Derangements of 1-Factors Question

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Homework Statement



"Let i be a fixed interger where 1≤i≤n-2. Given the graph Kn,n write down a formula for the number of ways you can choose a pair of distinct 1-factors which intersect in precisely i edges? Hint: fix one of the 1-factors, choose the i edges which will be common to both and then use derangements to choose the other n-i edges. Now how many ways can you choose the first 1-factor and when are you doubling counting?

Homework Equations



!n = n! nƩr=0 (-1)r/r!

The Attempt at a Solution



Following the hint, should I approach it by setting a 1 factor of A = {e1, e2, e3... en} And then set the intersection of A and the other 1-factor B as A[itex]\cap[/itex]B = {e1, e2..... ei}

Problem is I don't know how to relate that idea to the formula we've been using - like what values to use for n and r? I would think n=(n-i), but that doesn't seem right. Am I completely off? Really having trouble with this one. :/ Thanks for any help!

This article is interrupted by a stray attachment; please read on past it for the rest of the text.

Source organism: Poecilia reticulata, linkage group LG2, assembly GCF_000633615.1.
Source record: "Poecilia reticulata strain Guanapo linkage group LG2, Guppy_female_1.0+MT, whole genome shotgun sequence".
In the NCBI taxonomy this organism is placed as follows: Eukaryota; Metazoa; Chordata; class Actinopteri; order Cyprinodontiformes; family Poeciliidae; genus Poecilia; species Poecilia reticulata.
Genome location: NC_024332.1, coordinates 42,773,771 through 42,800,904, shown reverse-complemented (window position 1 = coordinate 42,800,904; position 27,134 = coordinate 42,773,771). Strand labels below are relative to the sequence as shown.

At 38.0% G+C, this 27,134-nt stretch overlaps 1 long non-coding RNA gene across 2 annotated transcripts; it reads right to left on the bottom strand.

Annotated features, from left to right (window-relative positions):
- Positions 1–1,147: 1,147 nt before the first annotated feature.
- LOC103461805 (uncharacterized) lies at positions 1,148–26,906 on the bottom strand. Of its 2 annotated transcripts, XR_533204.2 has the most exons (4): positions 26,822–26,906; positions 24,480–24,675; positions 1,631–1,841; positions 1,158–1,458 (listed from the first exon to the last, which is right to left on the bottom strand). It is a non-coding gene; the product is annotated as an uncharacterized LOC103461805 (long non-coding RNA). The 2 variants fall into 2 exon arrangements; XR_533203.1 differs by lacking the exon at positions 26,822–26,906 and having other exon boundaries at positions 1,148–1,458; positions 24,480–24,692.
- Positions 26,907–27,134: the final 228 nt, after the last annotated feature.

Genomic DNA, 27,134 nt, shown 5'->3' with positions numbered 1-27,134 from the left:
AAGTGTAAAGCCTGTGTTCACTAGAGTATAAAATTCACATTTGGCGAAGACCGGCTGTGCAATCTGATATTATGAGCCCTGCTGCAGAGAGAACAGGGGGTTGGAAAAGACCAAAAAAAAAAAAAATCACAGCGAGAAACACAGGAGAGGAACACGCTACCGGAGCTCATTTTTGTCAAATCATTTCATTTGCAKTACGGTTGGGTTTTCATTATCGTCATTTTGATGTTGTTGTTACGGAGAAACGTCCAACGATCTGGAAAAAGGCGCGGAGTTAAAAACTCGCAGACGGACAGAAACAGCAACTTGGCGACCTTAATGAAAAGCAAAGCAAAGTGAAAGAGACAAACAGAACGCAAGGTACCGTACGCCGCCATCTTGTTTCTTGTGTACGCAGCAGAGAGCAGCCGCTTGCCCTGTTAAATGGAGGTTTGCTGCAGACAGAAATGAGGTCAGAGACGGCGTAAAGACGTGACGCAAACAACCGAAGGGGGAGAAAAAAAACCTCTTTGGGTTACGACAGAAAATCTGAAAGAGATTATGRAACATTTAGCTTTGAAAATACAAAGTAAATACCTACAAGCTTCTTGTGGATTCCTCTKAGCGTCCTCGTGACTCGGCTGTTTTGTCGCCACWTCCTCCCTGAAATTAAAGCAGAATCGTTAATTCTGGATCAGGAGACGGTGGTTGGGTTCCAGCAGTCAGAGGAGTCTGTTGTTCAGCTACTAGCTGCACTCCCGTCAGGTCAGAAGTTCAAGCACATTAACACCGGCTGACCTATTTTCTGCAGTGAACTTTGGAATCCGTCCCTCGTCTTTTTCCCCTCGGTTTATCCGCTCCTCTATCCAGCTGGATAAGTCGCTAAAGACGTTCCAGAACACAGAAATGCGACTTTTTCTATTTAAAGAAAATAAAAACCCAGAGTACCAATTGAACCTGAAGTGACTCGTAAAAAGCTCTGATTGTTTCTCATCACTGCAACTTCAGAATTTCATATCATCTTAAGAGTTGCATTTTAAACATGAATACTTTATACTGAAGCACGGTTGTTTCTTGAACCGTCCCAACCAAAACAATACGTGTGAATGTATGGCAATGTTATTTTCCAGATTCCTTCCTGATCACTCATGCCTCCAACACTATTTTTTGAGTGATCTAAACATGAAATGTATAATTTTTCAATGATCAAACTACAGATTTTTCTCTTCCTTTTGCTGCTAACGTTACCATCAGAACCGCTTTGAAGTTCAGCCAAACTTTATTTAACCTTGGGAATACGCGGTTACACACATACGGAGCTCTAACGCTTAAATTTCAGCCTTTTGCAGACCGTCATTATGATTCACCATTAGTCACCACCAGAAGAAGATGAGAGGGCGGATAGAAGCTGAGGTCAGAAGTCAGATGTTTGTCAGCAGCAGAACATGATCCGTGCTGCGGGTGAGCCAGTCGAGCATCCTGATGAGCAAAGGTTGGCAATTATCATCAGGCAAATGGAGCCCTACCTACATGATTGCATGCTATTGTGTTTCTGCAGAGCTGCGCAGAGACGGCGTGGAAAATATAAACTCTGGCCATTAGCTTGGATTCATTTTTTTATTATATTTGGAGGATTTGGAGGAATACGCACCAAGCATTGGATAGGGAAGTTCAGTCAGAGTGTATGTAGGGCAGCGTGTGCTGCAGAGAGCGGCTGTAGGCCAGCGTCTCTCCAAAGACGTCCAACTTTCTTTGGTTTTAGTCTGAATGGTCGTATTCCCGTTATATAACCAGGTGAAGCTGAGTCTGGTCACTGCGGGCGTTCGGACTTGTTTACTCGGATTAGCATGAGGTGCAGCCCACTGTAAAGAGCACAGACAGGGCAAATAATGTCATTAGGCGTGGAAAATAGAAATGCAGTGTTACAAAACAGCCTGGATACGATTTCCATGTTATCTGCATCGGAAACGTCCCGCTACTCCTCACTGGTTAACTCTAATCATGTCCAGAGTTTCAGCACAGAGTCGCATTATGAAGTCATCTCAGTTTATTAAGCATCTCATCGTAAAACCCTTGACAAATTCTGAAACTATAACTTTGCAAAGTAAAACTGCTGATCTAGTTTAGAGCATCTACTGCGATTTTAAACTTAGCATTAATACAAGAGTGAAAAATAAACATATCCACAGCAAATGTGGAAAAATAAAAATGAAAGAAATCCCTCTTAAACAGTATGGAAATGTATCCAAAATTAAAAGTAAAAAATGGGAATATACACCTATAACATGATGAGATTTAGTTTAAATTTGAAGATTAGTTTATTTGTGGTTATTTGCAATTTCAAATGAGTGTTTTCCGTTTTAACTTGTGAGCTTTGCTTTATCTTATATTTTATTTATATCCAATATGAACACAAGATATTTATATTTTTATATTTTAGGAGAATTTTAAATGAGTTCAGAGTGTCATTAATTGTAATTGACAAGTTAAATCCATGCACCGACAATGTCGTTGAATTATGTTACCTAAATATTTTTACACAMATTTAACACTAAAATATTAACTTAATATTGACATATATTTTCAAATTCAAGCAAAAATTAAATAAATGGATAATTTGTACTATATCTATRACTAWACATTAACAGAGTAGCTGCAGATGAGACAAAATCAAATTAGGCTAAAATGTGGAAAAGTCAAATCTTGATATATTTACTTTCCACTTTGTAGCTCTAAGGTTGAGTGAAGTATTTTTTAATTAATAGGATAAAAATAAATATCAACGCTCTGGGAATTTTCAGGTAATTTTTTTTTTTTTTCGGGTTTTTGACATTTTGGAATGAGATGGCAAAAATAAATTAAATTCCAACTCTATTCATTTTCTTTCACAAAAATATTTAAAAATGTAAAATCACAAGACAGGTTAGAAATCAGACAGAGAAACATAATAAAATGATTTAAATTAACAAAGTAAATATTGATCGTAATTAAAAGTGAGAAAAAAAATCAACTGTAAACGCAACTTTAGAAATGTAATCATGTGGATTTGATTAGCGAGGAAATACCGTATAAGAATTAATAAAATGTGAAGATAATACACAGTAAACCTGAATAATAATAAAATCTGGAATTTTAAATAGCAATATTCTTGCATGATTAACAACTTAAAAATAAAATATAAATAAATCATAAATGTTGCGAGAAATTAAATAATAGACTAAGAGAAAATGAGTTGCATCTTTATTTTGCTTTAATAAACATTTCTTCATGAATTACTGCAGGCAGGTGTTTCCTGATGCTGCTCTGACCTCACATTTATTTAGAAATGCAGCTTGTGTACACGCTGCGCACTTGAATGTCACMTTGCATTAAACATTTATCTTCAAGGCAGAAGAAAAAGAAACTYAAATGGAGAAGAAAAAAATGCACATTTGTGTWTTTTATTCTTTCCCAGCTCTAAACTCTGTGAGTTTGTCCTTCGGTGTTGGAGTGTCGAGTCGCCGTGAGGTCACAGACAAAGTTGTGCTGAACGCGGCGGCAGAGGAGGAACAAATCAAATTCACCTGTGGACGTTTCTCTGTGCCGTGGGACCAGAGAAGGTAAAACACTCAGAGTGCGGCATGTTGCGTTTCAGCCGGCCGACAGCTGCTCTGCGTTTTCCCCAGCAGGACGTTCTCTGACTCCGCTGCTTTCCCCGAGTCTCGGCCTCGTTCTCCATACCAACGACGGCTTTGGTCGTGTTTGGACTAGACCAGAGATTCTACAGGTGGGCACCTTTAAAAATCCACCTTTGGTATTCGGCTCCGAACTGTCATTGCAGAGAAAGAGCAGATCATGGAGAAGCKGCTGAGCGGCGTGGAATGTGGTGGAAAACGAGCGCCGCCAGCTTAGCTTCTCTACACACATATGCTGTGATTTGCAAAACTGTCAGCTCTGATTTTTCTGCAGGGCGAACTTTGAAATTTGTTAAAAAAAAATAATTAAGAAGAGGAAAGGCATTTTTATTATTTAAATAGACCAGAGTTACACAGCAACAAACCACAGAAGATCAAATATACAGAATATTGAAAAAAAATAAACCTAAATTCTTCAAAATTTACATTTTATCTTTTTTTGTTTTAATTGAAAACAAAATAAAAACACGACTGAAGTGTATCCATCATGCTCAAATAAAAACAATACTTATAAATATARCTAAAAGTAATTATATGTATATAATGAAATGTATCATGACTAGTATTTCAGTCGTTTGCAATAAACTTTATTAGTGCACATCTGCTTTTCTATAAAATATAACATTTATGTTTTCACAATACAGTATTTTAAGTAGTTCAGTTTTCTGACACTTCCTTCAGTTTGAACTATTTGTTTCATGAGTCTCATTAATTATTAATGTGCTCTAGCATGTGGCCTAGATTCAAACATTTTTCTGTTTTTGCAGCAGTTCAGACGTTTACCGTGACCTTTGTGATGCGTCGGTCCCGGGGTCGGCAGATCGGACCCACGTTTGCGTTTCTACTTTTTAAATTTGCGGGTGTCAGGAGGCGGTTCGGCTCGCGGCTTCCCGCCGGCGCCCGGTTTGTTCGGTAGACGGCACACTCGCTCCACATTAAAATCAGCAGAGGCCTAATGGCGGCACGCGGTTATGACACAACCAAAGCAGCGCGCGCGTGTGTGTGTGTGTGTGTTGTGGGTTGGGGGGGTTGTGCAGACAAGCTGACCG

Answers and Replies

  • #2
haruspex
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You want the remaining n-i edges of B all to mismatch the remaining n-i of A. If these n-i edges of A are the vertex pairs (u1, v1), (u2, v2) ... then you can form the edges for B by permuting the vi so that none of them stay the same. Sounds like a derangement to me.
 
  • #3
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Thank you for the reply! Could I calculate it like this?:

Number of Possible Matching for Kn,n * Number of intersecting edges in that matching * derangement of the remaining edges * 1/2 (to account for double counting from the first bit)

Where I think that would result in something like:

0.5 * n! * nCi * (n-i)! * n-iƩr=0 (-1)r/r!

It makes sense to me but I don't feel confident about how it relates to the sets. :S
 
  • #4
haruspex
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Thank you for the reply! Could I calculate it like this?:

Number of Possible Matching for Kn,n * Number of intersecting edges in that matching * derangement of the remaining edges * 1/2 (to account for double counting from the first bit)

Where I think that would result in something like:

0.5 * n! * nCi * (n-i)! * n-iƩr=0 (-1)r/r!

It makes sense to me but I don't feel confident about how it relates to the sets. :S
That looks right. Have you checked it with some simple cases?
 
  • #5
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I just checked with n=2 and 3 and it seemed to work for me. Thank you! :D
 

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